Women in Technology: Trisha Price

By W.B. King


In what is a recurring feature, Finopotamus spotlights innovative women who are positively impacting technology applications in the credit union industry, and beyond.


For this issue, we spent time with nCino’s Chief Product Officer Trisha Price. The Wilmington, N.C.-based company offers a single end-to-end digital banking platform that is flexible, scalable and designed to help reduce costs by improving employee efficiency and productivity across onboarding, loans and deposits, while enhancing the customer experience and ensuring regulatory compliance.


Graduating from North Carolina State University in 1997 with a Bachelor of Science in mathematics, Trisha Price entered the workforce during a period she referred to as the “tech bubble boom.” She accepted a position as an information systems professional with Milliken & Company where she would spend three years before moving on to John Hancock Financial Services working as technology lead.


nCino’s Chief Product Officer Trisha Price.

During the early years of her career, Price honed her skills on financial modeling projects and solving related economic problems with the technologies of the time. From these experiences, she “fell in love with the financial services industry.” But when she looked to her left and right, she didn’t see too many other women in similar roles.


“I’ve been in technology and financial services for almost three decades, so it probably won’t surprise anyone when I say I’ve always been the minority in the room,” Price reflected. “That can have a negative or positive impact on a person, but for me it’s fueled my drive for success and pushed me to bring more diverse voices to the table, which includes women.”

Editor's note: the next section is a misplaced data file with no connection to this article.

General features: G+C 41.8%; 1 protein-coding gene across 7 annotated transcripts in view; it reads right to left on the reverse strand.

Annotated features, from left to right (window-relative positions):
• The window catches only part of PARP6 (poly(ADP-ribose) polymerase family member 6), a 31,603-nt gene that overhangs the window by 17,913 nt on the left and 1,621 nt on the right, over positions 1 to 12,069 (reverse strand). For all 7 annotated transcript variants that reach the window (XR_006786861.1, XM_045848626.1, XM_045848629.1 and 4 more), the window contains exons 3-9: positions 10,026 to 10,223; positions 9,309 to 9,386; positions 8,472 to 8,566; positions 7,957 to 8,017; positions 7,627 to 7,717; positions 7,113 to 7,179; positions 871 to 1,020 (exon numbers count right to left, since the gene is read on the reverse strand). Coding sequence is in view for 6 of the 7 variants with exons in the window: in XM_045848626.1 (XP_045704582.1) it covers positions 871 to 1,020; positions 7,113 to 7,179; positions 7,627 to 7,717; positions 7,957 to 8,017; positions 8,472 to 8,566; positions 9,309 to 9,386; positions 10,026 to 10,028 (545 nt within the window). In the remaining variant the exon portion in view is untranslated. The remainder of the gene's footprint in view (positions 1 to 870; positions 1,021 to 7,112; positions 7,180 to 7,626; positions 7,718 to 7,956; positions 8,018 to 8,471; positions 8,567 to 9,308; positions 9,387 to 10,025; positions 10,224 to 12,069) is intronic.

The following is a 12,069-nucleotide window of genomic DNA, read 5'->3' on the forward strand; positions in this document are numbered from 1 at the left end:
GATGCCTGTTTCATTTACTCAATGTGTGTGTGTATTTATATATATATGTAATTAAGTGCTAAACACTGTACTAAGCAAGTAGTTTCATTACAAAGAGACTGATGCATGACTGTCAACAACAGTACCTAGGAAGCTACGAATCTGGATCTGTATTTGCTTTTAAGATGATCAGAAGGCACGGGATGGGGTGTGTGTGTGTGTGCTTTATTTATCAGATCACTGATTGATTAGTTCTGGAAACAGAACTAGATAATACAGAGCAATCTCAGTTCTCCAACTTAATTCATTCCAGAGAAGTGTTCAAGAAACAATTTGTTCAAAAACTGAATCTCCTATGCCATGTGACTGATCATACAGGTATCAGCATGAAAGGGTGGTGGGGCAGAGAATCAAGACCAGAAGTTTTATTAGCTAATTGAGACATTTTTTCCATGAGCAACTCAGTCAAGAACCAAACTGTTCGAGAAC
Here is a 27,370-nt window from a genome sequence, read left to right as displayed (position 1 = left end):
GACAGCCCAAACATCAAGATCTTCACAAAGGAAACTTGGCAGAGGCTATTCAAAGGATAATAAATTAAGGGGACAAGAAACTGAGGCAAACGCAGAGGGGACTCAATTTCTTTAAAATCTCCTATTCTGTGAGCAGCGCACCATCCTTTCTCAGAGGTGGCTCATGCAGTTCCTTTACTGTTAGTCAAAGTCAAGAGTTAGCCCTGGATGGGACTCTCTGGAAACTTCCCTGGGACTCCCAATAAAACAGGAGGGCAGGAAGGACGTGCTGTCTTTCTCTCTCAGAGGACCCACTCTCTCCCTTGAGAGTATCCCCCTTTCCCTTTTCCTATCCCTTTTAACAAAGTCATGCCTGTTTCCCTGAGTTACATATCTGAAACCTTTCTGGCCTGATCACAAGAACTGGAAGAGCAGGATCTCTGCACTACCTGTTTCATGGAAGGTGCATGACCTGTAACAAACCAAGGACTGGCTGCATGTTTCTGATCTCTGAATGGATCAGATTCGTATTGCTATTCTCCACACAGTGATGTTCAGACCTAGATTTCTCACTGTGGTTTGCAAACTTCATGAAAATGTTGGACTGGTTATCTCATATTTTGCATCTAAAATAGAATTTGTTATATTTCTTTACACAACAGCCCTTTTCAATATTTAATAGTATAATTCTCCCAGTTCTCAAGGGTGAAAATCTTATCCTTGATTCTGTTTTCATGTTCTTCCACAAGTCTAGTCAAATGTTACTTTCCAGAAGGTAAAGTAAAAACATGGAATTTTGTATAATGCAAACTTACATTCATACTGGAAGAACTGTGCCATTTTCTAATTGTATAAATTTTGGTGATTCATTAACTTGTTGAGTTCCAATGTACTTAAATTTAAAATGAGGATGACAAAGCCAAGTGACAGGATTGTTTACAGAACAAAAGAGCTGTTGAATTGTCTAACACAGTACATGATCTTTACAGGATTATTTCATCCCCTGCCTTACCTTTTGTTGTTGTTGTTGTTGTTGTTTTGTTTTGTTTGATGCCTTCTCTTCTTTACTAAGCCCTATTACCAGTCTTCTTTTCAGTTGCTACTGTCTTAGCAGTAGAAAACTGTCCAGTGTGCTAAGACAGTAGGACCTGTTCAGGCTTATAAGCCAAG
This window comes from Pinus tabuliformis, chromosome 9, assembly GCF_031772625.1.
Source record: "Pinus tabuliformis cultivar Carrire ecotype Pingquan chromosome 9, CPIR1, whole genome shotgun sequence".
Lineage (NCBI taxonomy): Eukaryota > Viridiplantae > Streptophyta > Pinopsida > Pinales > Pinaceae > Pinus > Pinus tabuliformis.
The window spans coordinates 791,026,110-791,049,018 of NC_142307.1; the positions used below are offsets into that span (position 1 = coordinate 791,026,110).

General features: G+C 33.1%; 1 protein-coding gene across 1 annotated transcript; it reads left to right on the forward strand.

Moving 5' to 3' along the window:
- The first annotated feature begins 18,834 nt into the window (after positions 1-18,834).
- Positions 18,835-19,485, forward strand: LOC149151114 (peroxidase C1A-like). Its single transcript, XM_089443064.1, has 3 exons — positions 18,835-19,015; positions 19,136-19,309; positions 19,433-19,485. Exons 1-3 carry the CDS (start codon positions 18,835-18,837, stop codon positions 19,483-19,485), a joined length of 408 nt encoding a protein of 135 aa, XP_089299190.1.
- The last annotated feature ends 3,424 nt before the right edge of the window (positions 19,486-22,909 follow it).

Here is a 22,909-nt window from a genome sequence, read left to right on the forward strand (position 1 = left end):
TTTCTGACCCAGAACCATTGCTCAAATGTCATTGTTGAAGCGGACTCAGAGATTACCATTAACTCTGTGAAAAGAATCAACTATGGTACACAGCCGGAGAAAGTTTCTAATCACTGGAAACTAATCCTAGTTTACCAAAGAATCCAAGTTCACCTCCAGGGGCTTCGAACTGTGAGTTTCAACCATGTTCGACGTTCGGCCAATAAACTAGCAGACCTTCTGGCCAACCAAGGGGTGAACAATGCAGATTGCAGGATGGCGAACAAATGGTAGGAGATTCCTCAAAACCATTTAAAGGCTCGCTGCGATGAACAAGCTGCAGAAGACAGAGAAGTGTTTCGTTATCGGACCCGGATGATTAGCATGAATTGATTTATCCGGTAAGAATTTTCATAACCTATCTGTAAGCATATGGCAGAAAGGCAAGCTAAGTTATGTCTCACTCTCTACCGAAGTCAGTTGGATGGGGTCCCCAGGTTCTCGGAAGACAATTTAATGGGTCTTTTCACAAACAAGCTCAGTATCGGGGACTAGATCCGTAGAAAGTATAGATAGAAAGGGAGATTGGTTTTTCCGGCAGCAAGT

While working at John Hancock Financial Services, Price also earned a Master of Science in software engineering from Harvard University. From there she worked as a fixed income development manager for Eagle Investment Systems before moving into the role of director of securities accounting at Fannie Mae. And before landing at nCino in 2016 as executive vice president of product development and engineering, she was head of global sales for Primatics Financial.


When reflecting on her career in relation to how women are viewed in the tech space, Price said it’s been an evolutionary process.


“While there’s been some great progress in the industry, there is still a lot of work to be done. I feel blessed for the chance nCino has given me to mentor and create opportunities for those who have been underrepresented,” said Price, who assumed her current role as chief product officer in 2019.